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The discipline of time-dependent fracture mechanics has traditionally focused on the creep crack growth behavior of high-temperature materials that display creep-ductile behavior, such as stainless steels and chromium-molybdenum steels. Elevated temperature aluminum alloys, however, have been developed that exhibit creep-brittle behavior; in this case, the creep crack growth rate correlates with the stress intensity factor, K. The fracture characteristics of aluminum alloy 2519-T87 were studied at 135°C, and the creep and creep crack growth behavior were characterized utilizing experimental and numerical methods.
The strain to failure for creep deformation specimens was limited to only 1.2 to 2.0%. Creep crack growth tests revealed a unique correlation between the creep crack growth rate and K, a result consistent with creep-brittle behavior. No experimental correlation was found between the creep crack growth rate and the Ct, parameter. Microscopy of fracture surfaces revealed distinct regions of intergranular and transgranular fracture, and the transition between the fracture regions was found to occur at a critical K-level. Experimental results also appeared to show that initiation of crack growth (incubation) is controlled by the accumulation of a critical amount of damage ahead of the crack tip and that a correlation exists between the incubation time and K. Total time to failure is viewed as a summation of the incubation period and the crack growth period, and the design importance of incubation time is discussed.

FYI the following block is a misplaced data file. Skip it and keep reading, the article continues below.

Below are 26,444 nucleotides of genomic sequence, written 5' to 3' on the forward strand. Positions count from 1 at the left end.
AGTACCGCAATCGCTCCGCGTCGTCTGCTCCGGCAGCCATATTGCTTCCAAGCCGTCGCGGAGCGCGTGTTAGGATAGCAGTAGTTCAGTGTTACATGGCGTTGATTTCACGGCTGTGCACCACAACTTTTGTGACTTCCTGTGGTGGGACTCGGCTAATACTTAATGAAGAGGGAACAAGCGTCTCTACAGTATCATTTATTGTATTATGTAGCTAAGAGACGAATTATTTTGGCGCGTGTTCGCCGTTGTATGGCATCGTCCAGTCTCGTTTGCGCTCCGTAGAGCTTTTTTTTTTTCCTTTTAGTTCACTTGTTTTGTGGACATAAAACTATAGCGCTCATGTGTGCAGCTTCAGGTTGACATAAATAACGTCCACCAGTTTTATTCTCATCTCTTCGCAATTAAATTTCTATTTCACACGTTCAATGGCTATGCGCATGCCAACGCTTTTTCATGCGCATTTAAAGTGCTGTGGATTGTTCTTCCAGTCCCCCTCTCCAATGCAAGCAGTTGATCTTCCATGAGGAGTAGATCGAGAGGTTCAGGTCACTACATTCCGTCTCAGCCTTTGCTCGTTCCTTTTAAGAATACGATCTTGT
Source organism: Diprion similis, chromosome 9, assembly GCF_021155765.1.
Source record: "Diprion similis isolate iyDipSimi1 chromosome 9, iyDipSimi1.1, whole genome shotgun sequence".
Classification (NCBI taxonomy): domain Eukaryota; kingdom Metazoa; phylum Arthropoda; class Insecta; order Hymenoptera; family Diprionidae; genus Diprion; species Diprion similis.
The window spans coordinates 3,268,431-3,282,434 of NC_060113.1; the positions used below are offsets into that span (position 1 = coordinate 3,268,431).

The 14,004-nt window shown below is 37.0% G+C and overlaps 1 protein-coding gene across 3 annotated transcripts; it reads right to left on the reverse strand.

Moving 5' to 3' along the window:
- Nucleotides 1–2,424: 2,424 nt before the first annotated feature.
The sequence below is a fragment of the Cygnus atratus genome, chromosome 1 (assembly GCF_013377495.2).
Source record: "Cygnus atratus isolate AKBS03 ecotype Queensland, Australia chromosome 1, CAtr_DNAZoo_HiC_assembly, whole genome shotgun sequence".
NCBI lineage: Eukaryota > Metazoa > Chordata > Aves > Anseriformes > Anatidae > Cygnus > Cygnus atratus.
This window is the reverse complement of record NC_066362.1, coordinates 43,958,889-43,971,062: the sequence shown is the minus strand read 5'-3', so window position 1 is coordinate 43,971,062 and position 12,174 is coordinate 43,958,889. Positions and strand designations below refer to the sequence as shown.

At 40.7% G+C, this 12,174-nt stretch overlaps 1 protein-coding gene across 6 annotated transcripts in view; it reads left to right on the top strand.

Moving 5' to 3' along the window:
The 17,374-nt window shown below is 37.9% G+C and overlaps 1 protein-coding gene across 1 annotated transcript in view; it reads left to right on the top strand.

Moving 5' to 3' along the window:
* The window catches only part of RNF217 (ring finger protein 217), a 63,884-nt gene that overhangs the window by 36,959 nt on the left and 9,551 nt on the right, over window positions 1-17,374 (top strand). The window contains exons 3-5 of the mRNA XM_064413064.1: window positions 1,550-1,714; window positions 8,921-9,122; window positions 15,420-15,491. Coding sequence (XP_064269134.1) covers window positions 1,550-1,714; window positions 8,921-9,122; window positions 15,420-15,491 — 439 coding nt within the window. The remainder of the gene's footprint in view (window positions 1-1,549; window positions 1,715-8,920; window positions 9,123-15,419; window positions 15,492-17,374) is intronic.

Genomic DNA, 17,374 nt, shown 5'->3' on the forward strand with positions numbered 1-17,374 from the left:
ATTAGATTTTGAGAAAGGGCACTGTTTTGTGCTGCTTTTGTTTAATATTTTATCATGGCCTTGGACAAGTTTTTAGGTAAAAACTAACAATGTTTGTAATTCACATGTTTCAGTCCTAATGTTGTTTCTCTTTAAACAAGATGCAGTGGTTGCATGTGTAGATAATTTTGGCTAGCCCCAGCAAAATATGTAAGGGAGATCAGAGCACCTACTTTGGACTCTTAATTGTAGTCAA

creep, creep crack growth, creep-brittle, aluminum alloys, crack initiation, incubation
Graduate research assistant, School of Materials Science and Engineering, Georgia Institute of Technology, Atlanta, GA
Assistant professor, Louisiana Tech University, Ruston, LA
Professor and chair, School of Materials Science and Engineering, Georgia Institute of Technology, Atlanta, GA
Regent's professor, The George W. Woodruff School of Mechanical Engineering, Georgia Institute of Technology, Atlanta, GA